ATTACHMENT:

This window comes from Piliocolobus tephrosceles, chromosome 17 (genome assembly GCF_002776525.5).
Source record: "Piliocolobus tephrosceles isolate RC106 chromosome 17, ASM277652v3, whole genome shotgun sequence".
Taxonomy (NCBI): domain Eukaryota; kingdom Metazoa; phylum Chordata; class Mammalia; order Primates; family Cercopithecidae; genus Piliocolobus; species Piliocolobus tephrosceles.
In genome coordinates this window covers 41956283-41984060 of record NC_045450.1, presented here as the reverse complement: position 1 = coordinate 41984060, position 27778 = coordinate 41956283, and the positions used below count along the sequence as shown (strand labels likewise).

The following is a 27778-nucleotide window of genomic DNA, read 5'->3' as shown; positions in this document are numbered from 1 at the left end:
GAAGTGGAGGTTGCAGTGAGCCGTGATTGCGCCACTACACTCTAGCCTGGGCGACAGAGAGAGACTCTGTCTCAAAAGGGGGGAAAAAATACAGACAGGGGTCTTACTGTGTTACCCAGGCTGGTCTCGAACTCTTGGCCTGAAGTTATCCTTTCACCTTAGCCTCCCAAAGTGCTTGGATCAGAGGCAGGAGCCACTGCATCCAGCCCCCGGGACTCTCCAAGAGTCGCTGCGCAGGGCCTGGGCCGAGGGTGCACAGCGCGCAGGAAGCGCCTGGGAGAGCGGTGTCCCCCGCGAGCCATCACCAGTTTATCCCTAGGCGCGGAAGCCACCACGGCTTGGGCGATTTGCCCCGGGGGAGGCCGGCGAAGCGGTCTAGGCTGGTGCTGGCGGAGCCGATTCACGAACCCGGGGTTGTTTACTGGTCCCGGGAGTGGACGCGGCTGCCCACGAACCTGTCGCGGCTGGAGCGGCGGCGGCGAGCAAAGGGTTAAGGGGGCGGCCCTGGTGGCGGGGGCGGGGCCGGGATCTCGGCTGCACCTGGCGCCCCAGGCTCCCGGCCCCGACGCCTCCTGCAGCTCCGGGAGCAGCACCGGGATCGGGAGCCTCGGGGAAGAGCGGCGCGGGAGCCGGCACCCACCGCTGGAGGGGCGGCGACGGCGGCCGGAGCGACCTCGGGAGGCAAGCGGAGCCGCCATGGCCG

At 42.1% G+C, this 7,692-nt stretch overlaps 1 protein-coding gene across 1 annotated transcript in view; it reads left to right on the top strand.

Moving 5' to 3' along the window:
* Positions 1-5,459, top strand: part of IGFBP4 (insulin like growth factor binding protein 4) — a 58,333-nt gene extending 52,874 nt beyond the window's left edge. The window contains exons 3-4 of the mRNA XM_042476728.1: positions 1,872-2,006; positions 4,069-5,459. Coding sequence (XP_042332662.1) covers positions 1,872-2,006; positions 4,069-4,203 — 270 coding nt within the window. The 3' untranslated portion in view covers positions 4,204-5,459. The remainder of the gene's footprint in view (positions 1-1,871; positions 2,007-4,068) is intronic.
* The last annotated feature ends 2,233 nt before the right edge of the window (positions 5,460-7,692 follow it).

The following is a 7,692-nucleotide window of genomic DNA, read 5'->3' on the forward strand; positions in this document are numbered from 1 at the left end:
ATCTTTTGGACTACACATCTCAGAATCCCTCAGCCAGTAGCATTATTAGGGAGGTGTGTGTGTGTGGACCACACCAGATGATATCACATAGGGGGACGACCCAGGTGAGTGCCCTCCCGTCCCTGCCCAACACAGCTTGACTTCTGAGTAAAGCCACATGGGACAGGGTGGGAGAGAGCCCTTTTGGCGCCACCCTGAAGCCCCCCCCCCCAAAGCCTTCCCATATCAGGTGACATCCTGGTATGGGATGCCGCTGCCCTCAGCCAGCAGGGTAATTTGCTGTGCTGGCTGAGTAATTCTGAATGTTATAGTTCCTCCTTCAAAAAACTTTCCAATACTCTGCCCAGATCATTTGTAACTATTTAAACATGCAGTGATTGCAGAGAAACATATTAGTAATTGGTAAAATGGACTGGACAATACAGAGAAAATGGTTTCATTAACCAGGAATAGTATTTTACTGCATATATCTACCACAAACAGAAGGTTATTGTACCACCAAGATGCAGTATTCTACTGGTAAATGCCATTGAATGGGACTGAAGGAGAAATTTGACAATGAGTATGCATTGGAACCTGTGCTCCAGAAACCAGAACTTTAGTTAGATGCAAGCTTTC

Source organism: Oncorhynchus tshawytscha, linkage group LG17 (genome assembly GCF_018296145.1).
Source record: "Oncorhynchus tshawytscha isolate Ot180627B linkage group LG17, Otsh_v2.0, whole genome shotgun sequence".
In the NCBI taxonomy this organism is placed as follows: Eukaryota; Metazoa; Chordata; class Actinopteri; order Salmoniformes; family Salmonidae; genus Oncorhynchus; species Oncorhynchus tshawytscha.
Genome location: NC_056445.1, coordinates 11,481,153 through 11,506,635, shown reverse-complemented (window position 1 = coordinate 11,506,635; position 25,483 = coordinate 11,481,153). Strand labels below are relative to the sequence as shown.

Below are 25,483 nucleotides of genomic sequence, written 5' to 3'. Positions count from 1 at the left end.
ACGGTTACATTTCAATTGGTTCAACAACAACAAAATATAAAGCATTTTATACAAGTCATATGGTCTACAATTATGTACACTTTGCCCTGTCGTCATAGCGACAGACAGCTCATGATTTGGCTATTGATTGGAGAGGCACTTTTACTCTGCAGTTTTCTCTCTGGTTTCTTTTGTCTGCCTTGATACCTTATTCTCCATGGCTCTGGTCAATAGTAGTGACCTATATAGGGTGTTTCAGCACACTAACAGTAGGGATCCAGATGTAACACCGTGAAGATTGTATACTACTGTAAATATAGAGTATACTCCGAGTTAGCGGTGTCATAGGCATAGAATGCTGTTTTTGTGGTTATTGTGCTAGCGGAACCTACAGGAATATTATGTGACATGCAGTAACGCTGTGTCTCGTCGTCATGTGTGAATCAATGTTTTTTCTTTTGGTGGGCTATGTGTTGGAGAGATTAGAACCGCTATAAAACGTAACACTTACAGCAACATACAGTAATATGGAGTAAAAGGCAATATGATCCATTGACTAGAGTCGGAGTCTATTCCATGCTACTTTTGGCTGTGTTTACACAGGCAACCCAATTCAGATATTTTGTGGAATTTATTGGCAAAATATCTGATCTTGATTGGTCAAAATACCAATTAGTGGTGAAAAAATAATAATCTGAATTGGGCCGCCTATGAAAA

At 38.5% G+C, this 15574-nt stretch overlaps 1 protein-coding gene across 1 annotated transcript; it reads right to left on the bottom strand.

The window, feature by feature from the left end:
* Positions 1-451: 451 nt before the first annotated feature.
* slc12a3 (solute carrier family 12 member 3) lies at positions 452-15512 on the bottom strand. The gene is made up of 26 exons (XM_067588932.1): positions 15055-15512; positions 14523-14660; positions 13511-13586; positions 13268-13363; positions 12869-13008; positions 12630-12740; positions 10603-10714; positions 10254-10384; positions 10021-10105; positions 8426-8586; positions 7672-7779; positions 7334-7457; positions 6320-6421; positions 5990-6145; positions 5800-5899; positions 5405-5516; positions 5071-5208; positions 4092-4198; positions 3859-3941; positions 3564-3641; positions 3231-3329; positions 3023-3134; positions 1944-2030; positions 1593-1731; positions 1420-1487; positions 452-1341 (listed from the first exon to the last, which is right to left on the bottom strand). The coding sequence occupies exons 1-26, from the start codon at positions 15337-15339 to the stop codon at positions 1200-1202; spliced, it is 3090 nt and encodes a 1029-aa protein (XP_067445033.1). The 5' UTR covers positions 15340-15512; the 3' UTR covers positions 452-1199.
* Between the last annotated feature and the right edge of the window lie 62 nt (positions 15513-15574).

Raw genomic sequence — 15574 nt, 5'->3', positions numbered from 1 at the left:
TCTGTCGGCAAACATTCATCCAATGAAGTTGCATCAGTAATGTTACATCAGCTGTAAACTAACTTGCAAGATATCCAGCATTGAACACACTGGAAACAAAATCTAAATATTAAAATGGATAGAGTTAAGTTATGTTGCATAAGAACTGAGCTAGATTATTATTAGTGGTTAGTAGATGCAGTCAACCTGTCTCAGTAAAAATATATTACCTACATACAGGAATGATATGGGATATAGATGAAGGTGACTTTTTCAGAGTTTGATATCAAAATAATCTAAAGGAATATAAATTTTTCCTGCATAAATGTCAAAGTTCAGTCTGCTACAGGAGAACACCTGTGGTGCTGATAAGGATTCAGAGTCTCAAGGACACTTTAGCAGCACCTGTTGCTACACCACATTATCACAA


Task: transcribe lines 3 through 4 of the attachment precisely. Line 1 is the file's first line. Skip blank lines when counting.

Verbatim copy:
Taxonomy (NCBI): domain Eukaryota; kingdom Metazoa; phylum Chordata; class Mammalia; order Primates; family Cercopithecidae; genus Piliocolobus; species Piliocolobus tephrosceles.
In genome coordinates this window covers 41956283-41984060 of record NC_045450.1, presented here as the reverse complement: position 1 = coordinate 41984060, position 27778 = coordinate 41956283, and the positions used below count along the sequence as shown (strand labels likewise).